The UK Office of Government Commerce (OGC) has launched a recruitment scheme aimed at developing more public sector procurement specialists.

The government has been under pressure to improve the quality of procurement by its central departments, with costly major IT schemes highlighting weaknesses on the buying side.

Earlier this year, the Treasury outlined a strategy to boost procurement, with the role of the OGC refocused to become a "smaller, higher calibre" body, with "powers to set out the procurement standards departments need to meet".

The Government Procurement Graduate Scheme – an initiative arising from the Transforming Government Procurement plan – will recruit up to 13 high-calibre business graduates into government procurement roles by the autumn, in a pilot programme.

The scheme is aimed at increasing procurement skills and capacity across government – a key target of the strategy document.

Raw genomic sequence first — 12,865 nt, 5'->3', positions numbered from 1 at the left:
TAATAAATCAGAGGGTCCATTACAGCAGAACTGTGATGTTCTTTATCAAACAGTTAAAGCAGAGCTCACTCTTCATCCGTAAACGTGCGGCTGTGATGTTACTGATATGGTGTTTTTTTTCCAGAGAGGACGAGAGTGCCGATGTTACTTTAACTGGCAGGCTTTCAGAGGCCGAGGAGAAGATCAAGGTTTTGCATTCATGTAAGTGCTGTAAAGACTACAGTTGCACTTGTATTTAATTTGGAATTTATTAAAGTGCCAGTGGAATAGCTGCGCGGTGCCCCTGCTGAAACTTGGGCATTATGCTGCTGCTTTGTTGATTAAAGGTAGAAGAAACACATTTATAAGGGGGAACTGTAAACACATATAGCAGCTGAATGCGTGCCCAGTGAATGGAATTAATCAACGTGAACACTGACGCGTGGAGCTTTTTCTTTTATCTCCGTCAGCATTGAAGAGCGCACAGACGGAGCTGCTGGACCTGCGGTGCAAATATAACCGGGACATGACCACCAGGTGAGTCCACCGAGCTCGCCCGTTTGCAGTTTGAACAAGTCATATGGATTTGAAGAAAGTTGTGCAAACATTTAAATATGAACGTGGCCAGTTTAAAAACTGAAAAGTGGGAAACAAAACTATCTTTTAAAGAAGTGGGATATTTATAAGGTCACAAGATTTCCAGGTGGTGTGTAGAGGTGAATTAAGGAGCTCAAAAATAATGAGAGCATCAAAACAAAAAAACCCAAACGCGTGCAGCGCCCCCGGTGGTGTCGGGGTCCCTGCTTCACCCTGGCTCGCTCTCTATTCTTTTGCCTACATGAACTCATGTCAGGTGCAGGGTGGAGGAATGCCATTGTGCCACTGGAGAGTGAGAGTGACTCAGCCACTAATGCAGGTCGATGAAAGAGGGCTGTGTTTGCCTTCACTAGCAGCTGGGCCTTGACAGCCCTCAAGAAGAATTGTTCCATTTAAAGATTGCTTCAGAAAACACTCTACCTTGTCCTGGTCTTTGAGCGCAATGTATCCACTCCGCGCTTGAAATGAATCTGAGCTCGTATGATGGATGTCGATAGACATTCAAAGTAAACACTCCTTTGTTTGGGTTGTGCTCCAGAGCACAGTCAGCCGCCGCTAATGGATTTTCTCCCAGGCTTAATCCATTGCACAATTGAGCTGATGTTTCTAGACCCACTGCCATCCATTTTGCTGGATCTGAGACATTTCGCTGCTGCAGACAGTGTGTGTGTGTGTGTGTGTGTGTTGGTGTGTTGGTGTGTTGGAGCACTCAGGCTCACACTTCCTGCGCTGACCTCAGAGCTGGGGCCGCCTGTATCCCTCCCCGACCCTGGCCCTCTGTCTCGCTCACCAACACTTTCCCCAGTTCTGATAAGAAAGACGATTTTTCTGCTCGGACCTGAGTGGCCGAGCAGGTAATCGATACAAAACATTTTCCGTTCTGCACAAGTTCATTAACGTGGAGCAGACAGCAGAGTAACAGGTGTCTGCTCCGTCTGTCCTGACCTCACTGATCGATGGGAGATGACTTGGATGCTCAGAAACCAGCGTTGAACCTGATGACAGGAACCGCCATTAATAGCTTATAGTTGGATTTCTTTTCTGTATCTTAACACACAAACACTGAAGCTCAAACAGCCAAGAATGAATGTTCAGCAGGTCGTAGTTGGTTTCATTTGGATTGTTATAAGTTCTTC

The successful candidates will go through an accelerated two-year development programme, including procurement placements in a range of government departments.

OGC's acting chief executive Peter Fanning said: "This new scheme will have a significant impact on raising the skill base across public sector procurement. In the future, we anticipate some of our trainees will be controlling the procurement efforts of major government departments, making sure we get the best possible value for taxpayers' money in delivering excellent public services."

The recruits will receive both formal and on-the-job training, leading to full membership of the Chartered Institute of Purchasing and Supply.

Following the initial pilot, OGC aims to deliver about 20 graduate procurement specialists a year to central government departments. Seven departments are supporting the scheme including HM Revenue and Customs and the National Health Service’s Purchasing and Supply Agency.